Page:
Journal of Public Health

, Volume 26, Issue 4, pp 475–483 | Cite as

Unmet healthcare needs among indigenous peoples in Canada: findings from the 2006 and 2012 Aboriginal Peoples Surveys

  • Piotr Wilk
  • Alana Maltby
  • Joel Phillips
Original Article



The objective of this study was to assess and compare the prevalence of self-reported unmet healthcare needs (UHN) among Canadian indigenous groups using the 2006 and 2012 Aboriginal Peoples Surveys (APS).

Subject and methods

Frequency distributions and cross tabulations were produced to estimate the proportion of indigenous people who reported UHN in 2006 and 2012 and for sub-populations, based on indigenous identity, gender, age, geographic region and urban/rural area. Additionally, frequency distributions were produced for reasons for UHN and types of care needed. Standard errors and confidence intervals were calculated and took into account bootstrap weights.


In 2006, 11.65% (CI: 11.04, 12.26) of indigenous people reported UHN, and this proportion significantly increased to 13.74% (CI: 12.88, 14.60) in 2012. UHN varied among indigenous identities; however, only Inuit had a significant difference in UHN between 2006 (10.19%, CI: 9.05, 11.33) and 2012 (14.58%, CI: 12.57, 16.59). Individuals aged 18–34 years, females, and those in the Prairies and Territories and in urban areas had significant differences in UHN. The most common reasons for UHN were related to availability, and the majority of respondents reported needing care for physical health problems.


Further research is warranted that examines the association between general factors related to UHN and indigenous-specific factors. Additionally, assessing how chronic disease impacts UHN will provide information on reasons for UHN (e.g., healthcare system-related versus personal circumstances).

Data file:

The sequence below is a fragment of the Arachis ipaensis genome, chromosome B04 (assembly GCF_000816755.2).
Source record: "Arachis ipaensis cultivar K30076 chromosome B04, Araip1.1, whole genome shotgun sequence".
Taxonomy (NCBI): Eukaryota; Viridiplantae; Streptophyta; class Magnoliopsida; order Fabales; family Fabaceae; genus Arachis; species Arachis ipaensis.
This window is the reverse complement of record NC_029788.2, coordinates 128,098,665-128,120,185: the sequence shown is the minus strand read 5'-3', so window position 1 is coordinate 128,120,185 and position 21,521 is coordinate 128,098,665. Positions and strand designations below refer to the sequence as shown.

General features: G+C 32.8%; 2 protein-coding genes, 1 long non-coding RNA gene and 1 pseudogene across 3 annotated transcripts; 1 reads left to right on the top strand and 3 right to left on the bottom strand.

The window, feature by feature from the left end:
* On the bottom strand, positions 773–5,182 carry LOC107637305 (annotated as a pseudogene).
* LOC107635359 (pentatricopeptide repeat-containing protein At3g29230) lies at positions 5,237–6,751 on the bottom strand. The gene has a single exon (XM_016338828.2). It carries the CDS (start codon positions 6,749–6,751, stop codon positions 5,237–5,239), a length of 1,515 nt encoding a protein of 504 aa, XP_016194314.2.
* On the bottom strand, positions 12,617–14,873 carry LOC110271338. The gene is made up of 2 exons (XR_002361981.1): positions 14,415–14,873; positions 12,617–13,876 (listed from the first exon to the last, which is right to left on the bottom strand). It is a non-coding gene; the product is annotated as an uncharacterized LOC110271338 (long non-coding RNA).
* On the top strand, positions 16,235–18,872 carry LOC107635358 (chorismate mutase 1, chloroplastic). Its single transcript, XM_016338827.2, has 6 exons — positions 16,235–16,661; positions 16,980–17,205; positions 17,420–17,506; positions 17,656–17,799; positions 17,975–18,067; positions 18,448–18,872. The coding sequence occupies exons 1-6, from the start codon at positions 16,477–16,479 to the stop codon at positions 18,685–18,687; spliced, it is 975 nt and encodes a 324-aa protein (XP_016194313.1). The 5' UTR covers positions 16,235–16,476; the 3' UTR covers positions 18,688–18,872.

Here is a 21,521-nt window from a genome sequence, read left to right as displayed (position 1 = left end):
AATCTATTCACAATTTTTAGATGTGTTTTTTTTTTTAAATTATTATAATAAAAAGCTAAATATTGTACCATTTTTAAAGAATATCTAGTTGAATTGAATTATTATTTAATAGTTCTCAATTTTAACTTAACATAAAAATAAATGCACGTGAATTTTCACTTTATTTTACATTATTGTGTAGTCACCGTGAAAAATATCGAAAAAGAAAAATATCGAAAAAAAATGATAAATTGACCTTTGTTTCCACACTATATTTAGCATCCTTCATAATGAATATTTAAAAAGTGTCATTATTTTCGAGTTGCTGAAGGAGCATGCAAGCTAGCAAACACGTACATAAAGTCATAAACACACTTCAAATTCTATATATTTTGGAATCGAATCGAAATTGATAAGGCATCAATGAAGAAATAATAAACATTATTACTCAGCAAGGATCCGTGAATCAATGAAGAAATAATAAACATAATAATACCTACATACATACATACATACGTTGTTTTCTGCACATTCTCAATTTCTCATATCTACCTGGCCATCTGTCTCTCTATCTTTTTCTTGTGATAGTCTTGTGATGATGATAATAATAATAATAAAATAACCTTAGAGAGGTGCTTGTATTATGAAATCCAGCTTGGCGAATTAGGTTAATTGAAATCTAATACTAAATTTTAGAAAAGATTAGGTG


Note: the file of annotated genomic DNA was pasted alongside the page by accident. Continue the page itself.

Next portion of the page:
Unmet healthcare needs Indigenous health Healthcare services Canada 



[Author’s name suppressed] was supported by the ‘Children’s Heart Health’ grant from the Children’s Health Foundation.

[Author’s name suppresssed] was supported by the ‘Schulich Research Opportunities Program’ grant from the Schulich School of Medicine & Dentistry.

Compliance with ethical standards

Ethical approval

Ethical approval was not needed as the study relied on anonymous and confidential secondary data from Statistics Canada. Consent from respondents was obtained at the time of data collection. Formal consent was not required for our study. Data were provided by Statistics Canada through the Research Data Centers Program and accessed under the Statistics Act of Canada. The analyses and interpretation are the authors’ alone.

Conflict of interest

The authors declare that they have no conflict of interest.


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Copyright information

© Springer-Verlag GmbH Germany, part of Springer Nature 2018

Authors and Affiliations

  1. 1.Department of Epidemiology & BiostatisticsWestern UniversityLondonCanada
  2. 2.Department of PaediatricsWestern UniversityLondonCanada
  3. 3.Children’s Health Research InstituteLondonCanada
  4. 4.Schulich School of Medicine & DentistryWestern UniversityLondonCanada

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